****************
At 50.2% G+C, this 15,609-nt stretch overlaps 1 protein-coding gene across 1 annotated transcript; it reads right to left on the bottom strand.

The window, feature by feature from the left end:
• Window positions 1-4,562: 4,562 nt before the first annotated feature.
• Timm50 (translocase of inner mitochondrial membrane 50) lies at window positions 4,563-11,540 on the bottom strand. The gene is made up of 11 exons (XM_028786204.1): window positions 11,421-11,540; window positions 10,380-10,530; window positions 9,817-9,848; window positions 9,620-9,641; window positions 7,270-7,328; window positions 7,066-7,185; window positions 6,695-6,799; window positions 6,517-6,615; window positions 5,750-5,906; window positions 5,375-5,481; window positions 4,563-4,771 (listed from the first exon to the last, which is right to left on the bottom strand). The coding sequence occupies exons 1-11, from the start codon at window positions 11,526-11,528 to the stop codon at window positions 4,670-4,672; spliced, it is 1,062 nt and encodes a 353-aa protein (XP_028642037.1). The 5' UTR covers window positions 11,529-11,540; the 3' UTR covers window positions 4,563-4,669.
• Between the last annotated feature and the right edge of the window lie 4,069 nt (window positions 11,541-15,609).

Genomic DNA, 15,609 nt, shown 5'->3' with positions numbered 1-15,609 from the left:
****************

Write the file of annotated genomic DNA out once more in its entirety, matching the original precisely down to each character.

At 50.2% G+C, this 15,609-nt stretch overlaps 1 protein-coding gene across 1 annotated transcript; it reads right to left on the bottom strand.

The window, feature by feature from the left end:
• Window positions 1-4,562: 4,562 nt before the first annotated feature.
• Timm50 (translocase of inner mitochondrial membrane 50) lies at window positions 4,563-11,540 on the bottom strand. The gene is made up of 11 exons (XM_028786204.1): window positions 11,421-11,540; window positions 10,380-10,530; window positions 9,817-9,848; window positions 9,620-9,641; window positions 7,270-7,328; window positions 7,066-7,185; window positions 6,695-6,799; window positions 6,517-6,615; window positions 5,750-5,906; window positions 5,375-5,481; window positions 4,563-4,771 (listed from the first exon to the last, which is right to left on the bottom strand). The coding sequence occupies exons 1-11, from the start codon at window positions 11,526-11,528 to the stop codon at window positions 4,670-4,672; spliced, it is 1,062 nt and encodes a 353-aa protein (XP_028642037.1). The 5' UTR covers window positions 11,529-11,540; the 3' UTR covers window positions 4,563-4,669.
• Between the last annotated feature and the right edge of the window lie 4,069 nt (window positions 11,541-15,609).

Genomic DNA, 15,609 nt, shown 5'->3' with positions numbered 1-15,609 from the left: